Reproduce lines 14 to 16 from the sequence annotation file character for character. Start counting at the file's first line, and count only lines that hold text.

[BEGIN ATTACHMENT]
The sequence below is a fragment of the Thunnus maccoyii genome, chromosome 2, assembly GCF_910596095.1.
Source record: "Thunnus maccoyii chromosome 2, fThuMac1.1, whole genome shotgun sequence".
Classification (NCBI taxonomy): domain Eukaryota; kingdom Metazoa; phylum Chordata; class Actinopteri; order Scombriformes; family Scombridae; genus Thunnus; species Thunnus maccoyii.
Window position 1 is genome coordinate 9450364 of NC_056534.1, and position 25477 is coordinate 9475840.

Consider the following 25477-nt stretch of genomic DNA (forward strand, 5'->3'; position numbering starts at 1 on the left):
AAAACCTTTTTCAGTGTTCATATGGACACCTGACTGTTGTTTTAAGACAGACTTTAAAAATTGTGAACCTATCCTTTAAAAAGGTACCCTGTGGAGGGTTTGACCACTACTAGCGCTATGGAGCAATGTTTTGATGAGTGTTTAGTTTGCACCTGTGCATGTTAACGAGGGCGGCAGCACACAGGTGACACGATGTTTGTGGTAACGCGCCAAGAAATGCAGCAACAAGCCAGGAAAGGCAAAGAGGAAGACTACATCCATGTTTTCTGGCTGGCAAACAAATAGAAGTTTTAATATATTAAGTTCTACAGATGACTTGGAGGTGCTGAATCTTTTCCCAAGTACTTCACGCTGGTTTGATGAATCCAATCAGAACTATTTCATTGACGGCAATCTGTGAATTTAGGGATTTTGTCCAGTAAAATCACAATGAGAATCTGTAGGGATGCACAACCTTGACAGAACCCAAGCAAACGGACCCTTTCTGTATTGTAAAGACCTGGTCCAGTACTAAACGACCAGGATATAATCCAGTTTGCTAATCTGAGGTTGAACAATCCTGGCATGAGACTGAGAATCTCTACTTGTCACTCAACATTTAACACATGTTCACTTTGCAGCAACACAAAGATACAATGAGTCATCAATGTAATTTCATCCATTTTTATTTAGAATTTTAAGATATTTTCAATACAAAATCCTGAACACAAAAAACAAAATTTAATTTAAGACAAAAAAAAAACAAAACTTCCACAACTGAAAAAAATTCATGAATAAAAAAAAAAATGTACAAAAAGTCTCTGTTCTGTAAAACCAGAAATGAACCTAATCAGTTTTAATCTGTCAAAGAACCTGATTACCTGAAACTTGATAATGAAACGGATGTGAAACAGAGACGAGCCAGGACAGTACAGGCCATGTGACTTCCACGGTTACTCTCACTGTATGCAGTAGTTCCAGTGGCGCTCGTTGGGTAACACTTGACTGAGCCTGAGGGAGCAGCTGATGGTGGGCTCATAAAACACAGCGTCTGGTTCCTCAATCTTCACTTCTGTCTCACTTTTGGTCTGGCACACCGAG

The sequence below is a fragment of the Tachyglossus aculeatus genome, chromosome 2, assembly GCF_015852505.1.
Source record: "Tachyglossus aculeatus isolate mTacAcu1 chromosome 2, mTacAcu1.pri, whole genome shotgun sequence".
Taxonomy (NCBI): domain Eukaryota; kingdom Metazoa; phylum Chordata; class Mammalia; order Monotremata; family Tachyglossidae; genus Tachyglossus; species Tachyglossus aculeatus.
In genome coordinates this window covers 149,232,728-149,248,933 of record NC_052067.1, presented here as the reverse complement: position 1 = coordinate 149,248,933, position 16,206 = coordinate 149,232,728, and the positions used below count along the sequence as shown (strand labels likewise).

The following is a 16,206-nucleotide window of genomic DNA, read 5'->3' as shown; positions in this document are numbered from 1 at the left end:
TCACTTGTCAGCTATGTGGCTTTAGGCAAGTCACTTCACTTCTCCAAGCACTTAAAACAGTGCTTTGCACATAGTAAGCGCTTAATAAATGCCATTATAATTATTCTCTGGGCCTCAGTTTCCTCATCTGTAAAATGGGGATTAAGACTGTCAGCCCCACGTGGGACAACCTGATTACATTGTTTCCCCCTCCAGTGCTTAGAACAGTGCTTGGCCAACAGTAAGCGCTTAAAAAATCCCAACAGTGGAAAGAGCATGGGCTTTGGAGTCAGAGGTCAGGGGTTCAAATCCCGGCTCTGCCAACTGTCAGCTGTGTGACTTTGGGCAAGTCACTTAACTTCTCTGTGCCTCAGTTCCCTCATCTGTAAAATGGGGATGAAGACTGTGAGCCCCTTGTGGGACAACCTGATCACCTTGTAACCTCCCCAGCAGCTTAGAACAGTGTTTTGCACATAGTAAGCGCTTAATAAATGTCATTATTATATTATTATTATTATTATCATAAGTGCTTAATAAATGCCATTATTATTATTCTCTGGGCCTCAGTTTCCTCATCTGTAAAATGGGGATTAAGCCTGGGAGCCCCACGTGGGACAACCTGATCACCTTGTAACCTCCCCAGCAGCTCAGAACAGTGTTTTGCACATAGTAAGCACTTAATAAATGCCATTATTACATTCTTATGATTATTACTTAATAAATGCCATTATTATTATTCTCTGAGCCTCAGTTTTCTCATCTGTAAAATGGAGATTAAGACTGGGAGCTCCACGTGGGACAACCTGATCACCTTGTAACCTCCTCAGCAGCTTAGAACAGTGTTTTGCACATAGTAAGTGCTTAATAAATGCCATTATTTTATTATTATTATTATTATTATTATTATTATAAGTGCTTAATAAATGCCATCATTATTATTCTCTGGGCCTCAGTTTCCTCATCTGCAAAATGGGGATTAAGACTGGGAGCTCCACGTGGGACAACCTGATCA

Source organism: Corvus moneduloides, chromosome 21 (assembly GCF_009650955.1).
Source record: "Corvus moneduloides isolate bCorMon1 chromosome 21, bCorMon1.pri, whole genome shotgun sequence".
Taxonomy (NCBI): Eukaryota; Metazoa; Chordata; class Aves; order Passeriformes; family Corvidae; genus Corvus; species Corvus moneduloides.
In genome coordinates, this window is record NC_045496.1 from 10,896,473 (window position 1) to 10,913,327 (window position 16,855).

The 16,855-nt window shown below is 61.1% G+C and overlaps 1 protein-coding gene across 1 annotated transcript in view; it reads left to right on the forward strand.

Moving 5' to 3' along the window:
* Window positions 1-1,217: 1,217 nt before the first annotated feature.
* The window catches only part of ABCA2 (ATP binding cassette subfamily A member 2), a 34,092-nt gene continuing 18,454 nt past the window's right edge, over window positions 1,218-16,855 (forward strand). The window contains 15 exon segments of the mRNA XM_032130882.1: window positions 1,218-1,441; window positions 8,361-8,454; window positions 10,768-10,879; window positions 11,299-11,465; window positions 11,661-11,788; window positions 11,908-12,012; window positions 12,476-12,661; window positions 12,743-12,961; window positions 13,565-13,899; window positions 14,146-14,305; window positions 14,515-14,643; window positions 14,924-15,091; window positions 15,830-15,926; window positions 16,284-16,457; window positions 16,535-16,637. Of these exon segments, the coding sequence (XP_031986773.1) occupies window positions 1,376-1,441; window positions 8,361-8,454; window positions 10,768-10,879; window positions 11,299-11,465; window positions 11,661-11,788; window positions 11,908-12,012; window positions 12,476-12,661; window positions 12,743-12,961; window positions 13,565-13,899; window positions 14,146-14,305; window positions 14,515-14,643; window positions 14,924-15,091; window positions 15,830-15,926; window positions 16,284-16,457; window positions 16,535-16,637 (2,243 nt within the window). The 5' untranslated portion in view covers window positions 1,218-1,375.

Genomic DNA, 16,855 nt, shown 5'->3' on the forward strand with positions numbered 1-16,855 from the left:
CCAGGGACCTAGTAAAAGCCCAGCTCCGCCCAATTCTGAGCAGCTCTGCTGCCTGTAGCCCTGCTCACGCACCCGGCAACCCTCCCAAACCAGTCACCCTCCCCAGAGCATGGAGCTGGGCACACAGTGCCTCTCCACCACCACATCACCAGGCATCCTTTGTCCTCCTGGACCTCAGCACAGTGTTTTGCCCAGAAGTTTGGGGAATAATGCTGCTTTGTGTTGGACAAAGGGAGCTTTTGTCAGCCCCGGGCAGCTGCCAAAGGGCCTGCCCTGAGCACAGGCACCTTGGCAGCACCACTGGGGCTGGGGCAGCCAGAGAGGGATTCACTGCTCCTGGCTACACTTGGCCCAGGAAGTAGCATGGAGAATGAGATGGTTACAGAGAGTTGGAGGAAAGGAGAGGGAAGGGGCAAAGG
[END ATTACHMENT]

Source record: "Corvus moneduloides isolate bCorMon1 chromosome 21, bCorMon1.pri, whole genome shotgun sequence".
Taxonomy (NCBI): Eukaryota; Metazoa; Chordata; class Aves; order Passeriformes; family Corvidae; genus Corvus; species Corvus moneduloides.
In genome coordinates, this window is record NC_045496.1 from 10,896,473 (window position 1) to 10,913,327 (window position 16,855).